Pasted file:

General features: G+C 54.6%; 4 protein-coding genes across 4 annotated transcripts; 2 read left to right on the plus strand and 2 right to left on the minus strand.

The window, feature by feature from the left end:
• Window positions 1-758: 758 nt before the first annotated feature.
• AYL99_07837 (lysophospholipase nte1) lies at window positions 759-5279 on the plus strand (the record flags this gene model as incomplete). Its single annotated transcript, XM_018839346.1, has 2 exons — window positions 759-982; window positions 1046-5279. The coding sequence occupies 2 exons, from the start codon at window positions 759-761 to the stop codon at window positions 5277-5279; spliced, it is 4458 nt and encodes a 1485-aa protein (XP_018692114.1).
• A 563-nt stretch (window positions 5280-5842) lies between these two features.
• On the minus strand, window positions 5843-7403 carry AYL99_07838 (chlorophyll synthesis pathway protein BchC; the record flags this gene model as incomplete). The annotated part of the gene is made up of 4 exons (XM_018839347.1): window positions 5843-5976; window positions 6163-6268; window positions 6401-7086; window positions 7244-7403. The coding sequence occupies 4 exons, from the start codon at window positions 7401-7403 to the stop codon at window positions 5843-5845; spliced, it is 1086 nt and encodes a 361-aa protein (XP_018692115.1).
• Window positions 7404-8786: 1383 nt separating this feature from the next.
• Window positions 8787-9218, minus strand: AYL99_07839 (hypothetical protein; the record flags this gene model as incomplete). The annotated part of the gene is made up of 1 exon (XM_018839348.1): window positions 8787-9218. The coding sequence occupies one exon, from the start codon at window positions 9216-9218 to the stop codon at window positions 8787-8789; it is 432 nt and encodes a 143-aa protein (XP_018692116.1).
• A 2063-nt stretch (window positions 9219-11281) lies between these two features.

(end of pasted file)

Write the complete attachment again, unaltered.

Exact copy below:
General features: G+C 54.6%; 4 protein-coding genes across 4 annotated transcripts; 2 read left to right on the plus strand and 2 right to left on the minus strand.

The window, feature by feature from the left end:
• Window positions 1-758: 758 nt before the first annotated feature.
• AYL99_07837 (lysophospholipase nte1) lies at window positions 759-5279 on the plus strand (the record flags this gene model as incomplete). Its single annotated transcript, XM_018839346.1, has 2 exons — window positions 759-982; window positions 1046-5279. The coding sequence occupies 2 exons, from the start codon at window positions 759-761 to the stop codon at window positions 5277-5279; spliced, it is 4458 nt and encodes a 1485-aa protein (XP_018692114.1).
• A 563-nt stretch (window positions 5280-5842) lies between these two features.
• On the minus strand, window positions 5843-7403 carry AYL99_07838 (chlorophyll synthesis pathway protein BchC; the record flags this gene model as incomplete). The annotated part of the gene is made up of 4 exons (XM_018839347.1): window positions 5843-5976; window positions 6163-6268; window positions 6401-7086; window positions 7244-7403. The coding sequence occupies 4 exons, from the start codon at window positions 7401-7403 to the stop codon at window positions 5843-5845; spliced, it is 1086 nt and encodes a 361-aa protein (XP_018692115.1).
• Window positions 7404-8786: 1383 nt separating this feature from the next.
• Window positions 8787-9218, minus strand: AYL99_07839 (hypothetical protein; the record flags this gene model as incomplete). The annotated part of the gene is made up of 1 exon (XM_018839348.1): window positions 8787-9218. The coding sequence occupies one exon, from the start codon at window positions 9216-9218 to the stop codon at window positions 8787-8789; it is 432 nt and encodes a 143-aa protein (XP_018692116.1).
• A 2063-nt stretch (window positions 9219-11281) lies between these two features.